The industry has gone through a piston craze over the last few years. Although there is no statistical data proving the superiority of piston operation over direct impingement, there has been a market for piston operated weapons in the AR-platform. When asked why LMT began producing piston operated rifles, Karl Lewis simply said "customer demand." Good enough of an answer.

The versatility of the MRP made it the ideal platform for the piston operated LMT offering. The piston is part of the barrel assembly. The gas block on the barrel has been altered to accept the end cap, piston, operating rod and spring. It is held together as an assembly so the assembly is inserted into the MRP and locked down with the two bolts. The one-piece bolt carrier was modified too for use with the piston. The impact area (key area) of the carrier is machined into the bolt carrier giving strength and durability to the carrier. All the gas relief ports have been eliminated. Skis have been added to the bottom of the rear of the carrier to prevent carrier tilt caused by the off-center movement caused by the impact of the operating rod on the bolt carrier. To remove the piston assembly from the barrel, depress the detent and rotate the end cap and pull outward. Now the operating rod and spring can be removed for maintenance. The piston operated system requires the use of the heavier H2 buffer (two tungsten weights and one steel weight). The MRP piston barrels are offered in both 5.56mm as well as 6.8mm Rem SPC.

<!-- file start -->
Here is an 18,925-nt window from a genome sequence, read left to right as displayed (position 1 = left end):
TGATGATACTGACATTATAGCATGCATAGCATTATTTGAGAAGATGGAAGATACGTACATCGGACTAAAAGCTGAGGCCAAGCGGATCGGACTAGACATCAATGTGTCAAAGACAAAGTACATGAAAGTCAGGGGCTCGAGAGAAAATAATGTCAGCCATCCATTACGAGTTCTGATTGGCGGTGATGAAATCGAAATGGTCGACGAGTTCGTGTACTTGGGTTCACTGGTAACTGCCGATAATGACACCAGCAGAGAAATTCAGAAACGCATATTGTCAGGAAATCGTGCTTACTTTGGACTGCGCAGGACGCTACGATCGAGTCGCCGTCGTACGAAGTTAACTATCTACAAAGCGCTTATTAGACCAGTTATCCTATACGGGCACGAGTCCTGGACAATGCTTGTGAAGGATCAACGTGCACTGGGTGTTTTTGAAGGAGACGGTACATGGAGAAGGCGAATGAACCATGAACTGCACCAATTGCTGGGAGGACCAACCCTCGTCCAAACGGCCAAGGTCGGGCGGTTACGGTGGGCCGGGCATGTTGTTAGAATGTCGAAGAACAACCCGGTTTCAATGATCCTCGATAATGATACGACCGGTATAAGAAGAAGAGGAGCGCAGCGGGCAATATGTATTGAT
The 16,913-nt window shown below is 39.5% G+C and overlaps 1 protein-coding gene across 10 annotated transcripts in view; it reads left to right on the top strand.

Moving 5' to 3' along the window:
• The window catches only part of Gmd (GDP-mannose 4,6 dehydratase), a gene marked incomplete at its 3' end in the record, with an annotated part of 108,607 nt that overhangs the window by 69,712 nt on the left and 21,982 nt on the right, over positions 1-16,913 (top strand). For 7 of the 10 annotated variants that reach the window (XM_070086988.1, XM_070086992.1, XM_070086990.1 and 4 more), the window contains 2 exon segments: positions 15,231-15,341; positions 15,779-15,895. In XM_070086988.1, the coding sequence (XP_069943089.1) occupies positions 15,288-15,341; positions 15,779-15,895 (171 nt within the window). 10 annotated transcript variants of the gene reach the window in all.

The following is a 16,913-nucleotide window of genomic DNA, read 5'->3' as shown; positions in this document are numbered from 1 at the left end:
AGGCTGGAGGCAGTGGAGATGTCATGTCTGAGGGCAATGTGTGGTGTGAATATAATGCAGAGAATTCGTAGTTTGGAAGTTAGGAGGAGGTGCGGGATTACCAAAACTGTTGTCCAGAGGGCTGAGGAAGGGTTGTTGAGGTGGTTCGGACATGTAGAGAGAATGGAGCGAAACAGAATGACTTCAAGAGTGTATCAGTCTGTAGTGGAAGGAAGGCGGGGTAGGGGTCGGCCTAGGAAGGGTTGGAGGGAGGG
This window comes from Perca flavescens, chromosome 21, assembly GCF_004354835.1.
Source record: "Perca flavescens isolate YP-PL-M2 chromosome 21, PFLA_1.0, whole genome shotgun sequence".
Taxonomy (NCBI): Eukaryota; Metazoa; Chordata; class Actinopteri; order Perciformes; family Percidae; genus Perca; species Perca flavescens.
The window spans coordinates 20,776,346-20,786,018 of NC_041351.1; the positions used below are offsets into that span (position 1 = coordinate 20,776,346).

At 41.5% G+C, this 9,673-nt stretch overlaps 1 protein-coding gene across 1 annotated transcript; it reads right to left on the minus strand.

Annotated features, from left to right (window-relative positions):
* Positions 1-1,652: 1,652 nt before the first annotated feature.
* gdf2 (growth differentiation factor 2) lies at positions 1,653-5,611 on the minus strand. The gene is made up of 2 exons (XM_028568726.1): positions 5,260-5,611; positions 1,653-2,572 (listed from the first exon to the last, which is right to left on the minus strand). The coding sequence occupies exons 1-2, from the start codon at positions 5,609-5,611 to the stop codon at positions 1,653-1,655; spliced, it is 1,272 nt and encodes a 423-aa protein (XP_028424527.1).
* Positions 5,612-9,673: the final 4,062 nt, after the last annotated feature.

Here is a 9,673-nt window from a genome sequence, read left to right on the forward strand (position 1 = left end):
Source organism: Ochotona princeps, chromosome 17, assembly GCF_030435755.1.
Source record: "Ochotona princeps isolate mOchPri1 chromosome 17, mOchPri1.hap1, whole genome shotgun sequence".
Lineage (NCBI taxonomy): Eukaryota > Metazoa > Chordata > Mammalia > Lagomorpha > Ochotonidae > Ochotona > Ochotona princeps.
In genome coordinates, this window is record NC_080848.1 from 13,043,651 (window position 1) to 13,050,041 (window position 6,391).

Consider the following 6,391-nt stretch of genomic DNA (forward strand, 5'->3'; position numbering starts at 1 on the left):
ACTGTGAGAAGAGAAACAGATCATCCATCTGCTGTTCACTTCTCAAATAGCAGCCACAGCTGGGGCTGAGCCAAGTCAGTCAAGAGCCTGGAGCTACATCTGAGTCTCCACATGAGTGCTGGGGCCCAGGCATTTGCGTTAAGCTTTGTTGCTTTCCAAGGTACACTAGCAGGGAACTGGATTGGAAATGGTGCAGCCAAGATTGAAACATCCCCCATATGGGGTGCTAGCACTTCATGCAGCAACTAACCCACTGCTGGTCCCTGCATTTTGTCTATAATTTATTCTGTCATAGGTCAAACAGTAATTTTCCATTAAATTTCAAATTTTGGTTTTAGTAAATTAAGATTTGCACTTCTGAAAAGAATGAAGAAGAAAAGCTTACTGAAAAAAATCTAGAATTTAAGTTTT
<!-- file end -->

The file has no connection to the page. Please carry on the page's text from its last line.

Provided for testing was both the 16 inch as well as the 12 inch CQB barrel. More than 300 rounds of Silver State Armory 5.56mm 55gr FMJ ammunition was fired with no malfunctions. More than half of that was fired on fully automatic utilizing a Colt M4 lower receiver. Slightly more recoil and muzzle flip was noticed with the piston operated system

Converting the MRP to Fire 6.8mm Rem SPC